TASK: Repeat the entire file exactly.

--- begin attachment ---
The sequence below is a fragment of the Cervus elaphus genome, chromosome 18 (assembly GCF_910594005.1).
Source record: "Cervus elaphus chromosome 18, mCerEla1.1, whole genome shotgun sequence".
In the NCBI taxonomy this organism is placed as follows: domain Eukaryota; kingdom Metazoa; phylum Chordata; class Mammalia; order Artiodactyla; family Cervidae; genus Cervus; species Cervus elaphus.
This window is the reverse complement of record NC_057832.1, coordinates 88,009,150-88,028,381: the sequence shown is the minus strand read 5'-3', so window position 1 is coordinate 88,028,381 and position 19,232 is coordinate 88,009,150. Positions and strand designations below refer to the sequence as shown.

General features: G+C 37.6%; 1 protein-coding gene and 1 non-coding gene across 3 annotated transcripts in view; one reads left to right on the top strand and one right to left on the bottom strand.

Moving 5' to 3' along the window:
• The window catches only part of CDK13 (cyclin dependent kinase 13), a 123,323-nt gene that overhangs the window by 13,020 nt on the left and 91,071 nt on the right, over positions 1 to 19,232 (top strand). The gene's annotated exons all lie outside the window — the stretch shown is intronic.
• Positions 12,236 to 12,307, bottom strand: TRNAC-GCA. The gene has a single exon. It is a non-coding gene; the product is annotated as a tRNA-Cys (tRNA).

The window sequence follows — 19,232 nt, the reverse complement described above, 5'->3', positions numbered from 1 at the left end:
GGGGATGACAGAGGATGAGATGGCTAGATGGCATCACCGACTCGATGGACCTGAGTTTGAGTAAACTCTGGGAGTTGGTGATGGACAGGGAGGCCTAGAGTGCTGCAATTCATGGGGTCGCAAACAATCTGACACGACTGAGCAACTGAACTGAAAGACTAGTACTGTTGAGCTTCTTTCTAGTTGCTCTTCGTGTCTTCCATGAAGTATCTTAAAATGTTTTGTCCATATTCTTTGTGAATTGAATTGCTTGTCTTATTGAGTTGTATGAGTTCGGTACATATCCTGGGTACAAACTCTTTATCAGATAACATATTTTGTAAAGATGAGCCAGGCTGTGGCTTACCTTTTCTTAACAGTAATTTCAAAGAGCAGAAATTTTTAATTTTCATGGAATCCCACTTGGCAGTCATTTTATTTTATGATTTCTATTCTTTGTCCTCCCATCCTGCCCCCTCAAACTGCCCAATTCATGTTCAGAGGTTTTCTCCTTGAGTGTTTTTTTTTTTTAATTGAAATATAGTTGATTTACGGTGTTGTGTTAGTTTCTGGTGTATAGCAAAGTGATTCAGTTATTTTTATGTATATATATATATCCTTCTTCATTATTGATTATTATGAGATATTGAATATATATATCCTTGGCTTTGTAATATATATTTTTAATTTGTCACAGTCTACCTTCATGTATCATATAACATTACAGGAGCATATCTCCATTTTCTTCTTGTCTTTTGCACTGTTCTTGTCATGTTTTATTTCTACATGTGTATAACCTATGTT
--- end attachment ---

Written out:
The sequence below is a fragment of the Cervus elaphus genome, chromosome 18 (assembly GCF_910594005.1).
Source record: "Cervus elaphus chromosome 18, mCerEla1.1, whole genome shotgun sequence".
In the NCBI taxonomy this organism is placed as follows: domain Eukaryota; kingdom Metazoa; phylum Chordata; class Mammalia; order Artiodactyla; family Cervidae; genus Cervus; species Cervus elaphus.
This window is the reverse complement of record NC_057832.1, coordinates 88,009,150-88,028,381: the sequence shown is the minus strand read 5'-3', so window position 1 is coordinate 88,028,381 and position 19,232 is coordinate 88,009,150. Positions and strand designations below refer to the sequence as shown.

General features: G+C 37.6%; 1 protein-coding gene and 1 non-coding gene across 3 annotated transcripts in view; one reads left to right on the top strand and one right to left on the bottom strand.

Moving 5' to 3' along the window:
• The window catches only part of CDK13 (cyclin dependent kinase 13), a 123,323-nt gene that overhangs the window by 13,020 nt on the left and 91,071 nt on the right, over positions 1 to 19,232 (top strand). The gene's annotated exons all lie outside the window — the stretch shown is intronic.
• Positions 12,236 to 12,307, bottom strand: TRNAC-GCA. The gene has a single exon. It is a non-coding gene; the product is annotated as a tRNA-Cys (tRNA).

The window sequence follows — 19,232 nt, the reverse complement described above, 5'->3', positions numbered from 1 at the left end:
GGGGATGACAGAGGATGAGATGGCTAGATGGCATCACCGACTCGATGGACCTGAGTTTGAGTAAACTCTGGGAGTTGGTGATGGACAGGGAGGCCTAGAGTGCTGCAATTCATGGGGTCGCAAACAATCTGACACGACTGAGCAACTGAACTGAAAGACTAGTACTGTTGAGCTTCTTTCTAGTTGCTCTTCGTGTCTTCCATGAAGTATCTTAAAATGTTTTGTCCATATTCTTTGTGAATTGAATTGCTTGTCTTATTGAGTTGTATGAGTTCGGTACATATCCTGGGTACAAACTCTTTATCAGATAACATATTTTGTAAAGATGAGCCAGGCTGTGGCTTACCTTTTCTTAACAGTAATTTCAAAGAGCAGAAATTTTTAATTTTCATGGAATCCCACTTGGCAGTCATTTTATTTTATGATTTCTATTCTTTGTCCTCCCATCCTGCCCCCTCAAACTGCCCAATTCATGTTCAGAGGTTTTCTCCTTGAGTGTTTTTTTTTTTTAATTGAAATATAGTTGATTTACGGTGTTGTGTTAGTTTCTGGTGTATAGCAAAGTGATTCAGTTATTTTTATGTATATATATATATCCTTCTTCATTATTGATTATTATGAGATATTGAATATATATATCCTTGGCTTTGTAATATATATTTTTAATTTGTCACAGTCTACCTTCATGTATCATATAACATTACAGGAGCATATCTCCATTTTCTTCTTGTCTTTTGCACTGTTCTTGTCATGTTTTATTTCTACATGTGTATAACCTATGTT